History: ‘Scotch Piper and the Dancing Girl’ – Part 3

We conclude our interview of an itinerant piper, originally from Peterhead he says, and formerly of the 93rd Regiment. Given his references to the MacGregors, it is possible that he was one of that clan. See more here. This interview is dated 1851 and is by journalist Henry Mayhew. In this concluding excerpt the piper avers that the Lowland Scot is tight with his money when compared to the Highlander. He talks romantically of his chanter, how his great grandfather played for Bonnie Prince Charlie (a John MacGregor did indeed play for the Prince), how he knew Angus MacKay, and could play better than his successor as Sovereign’s Piper, William Ross….

My chanter was made by old William McDonnall, who’s been dead these many years. He was one of the best pipemakers that’s in all Scotland. There’s a brother of mine has a set of drones made by him and he wouldn’t give them away for any amount of money.

Everybody in Scotland knows William McDonnall. Ask any lad, and he’ll tell you who was the best pipe-maker that ever lived in Scotland—aye, and ever will live. My chanter has been in our family ever since McDonnall made it. It’s been handed down from father to son from that day to this. They always give it to the eldest. This is the last chanter McDonnall made.

A gentleman in London, who makes chanters, once gave me a new one, merely for letting him take a model of my old one, with the size of the bore and the place for the holes. You tell a good chanter by the tone, and some is as sweet as a piano.

My old chanter has got rather too sharp by old age, and it’s lost its tone; for when a stick gets too sharp a sound, it’s never no good. I had three brothers older than me, but I’ve got this chanter, for I begged it of them. It’s getting too old to play on, and I’ll have a copper box made for it, and just carry it at my side.

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This chanter was played by my family in the at the Battle of Bannockburn, and every place whenever any of the Macgregor clan fought. I heard it from my father, and now I tell my lads, and they know it as well as I do myself.

My great grandfather played on this stick when Charlie Stuart, the Pretender, came over to Scotland from France, and he played on it before the Prince himself, at Stirling, and at Preston Pans and Culloden. It was at Preston Pans that the clans could be told by their tartans—the Macgregors, and the Stuart, and the Macbeths, and the Camerons, and all of them.

About my best friends in London are the French people—they are the best I can meet, they come next to the Highlanders. When I meet a Highlander he will, if he’s only just a labouring man, give me a few coppers. A Highlander will never close his eye upon me. It’s the Lowlander that is the worst to me. They never takes no notice of me when I’m passing: they’ll smile and cast an eye as I pass by.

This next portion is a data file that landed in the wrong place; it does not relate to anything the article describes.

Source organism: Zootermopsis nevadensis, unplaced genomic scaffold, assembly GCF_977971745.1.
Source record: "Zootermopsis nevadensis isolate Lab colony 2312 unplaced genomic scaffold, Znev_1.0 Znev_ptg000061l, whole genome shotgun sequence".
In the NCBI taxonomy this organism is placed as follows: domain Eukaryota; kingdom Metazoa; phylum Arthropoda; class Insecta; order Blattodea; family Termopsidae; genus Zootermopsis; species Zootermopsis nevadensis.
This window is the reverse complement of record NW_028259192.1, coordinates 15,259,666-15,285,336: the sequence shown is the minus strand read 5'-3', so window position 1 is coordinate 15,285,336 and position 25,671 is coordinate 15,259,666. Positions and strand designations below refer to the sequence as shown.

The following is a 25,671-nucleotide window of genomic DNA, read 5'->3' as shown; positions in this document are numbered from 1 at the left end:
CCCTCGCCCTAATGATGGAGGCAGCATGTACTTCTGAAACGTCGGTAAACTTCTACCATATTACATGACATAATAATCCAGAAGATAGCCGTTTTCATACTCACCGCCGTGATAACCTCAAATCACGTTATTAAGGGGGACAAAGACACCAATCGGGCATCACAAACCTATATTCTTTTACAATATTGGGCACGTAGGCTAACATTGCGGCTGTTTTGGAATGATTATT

John MacGregor plays at the Raising of the Standard at Glenfinnan in 1745

I never play the pipes when I go through the Lowlands —they never give anything. It’s the Lowlanders that get the Scotch a bad name for being miserable, and keeping their money, and using small provision. They’re a disgrace to their country. I belong to Peterhead.

The Highlander spends his money as free as a duke. If a man in the 93rd had a shilling in his pocket, it was gone before he could turn it twice. All the Lowlanders would like to be Highlanders if they could, and they learn Gaelic, and then marry Highland lassies, so as to become Highlanders.

They have some clever regiments composed out of the Lowlanders, but they have only three regiments and the Highlanders have seven; yet there’s nearly three to one more inhabitants in the Lowlands.

It’s a strange thing, they’d sooner take an Irishman into a Highland regiment than a Lowlander. They owe them such a spleen, they don’t like them. Bruce was a Lowlander, and he betrayed Wallace; and the Duke of Buccleuch, who was a Lowlander, betrayed Stuart.

All the Lowlanders would like to be Highlanders if they could……’

I never go playing at public-houses, for I don”t like such places. I am not a drinker, for as much whisky as will fill a teaspoon will lay me up for a day. If I take anything, it’s a sup of porter.

My little boy that goes about is fourteen years old, and he’s as straight and well-formed as if he was made of wax-work. He’s the one that shall have the chanter, if anybody does; but I’m rather doubtful about it, for he’s not steady enough, and I think I’ll leave it to a museum. If I had a good set of pipes I could play better; but my pipes are not in good order.

I’ve got three tunes for every one that the Queen’s piper plays [P/M William Ross]; and I can play in a far superior style, for he plays in the military style. McKay, the former piper to Her Majesty, was reckoned as good a player as there is in Scotland. I knew him very well, and many a time I’ve played with him. He was took bad in the head and obliged to go back to Scotland. If I had a good set of pipes I wouldn’t be much afraid of playing with any of the pipers.

I make all my reeds myself to put in the stick. I make them of Spanish cane. It’s the outer glazed bark of it. The nearer you go to the shiny part, the harder the reed is, and the longer it lasts. In Scotland they use the Spanish cane. I have seen a man, at one time, who made a reed out of a piece of white thorn, and it sounded as well as ever a reed I saw sound; but I never see a man who could make them, only one.

  • Read part 1 of this feature here and part 2 here.

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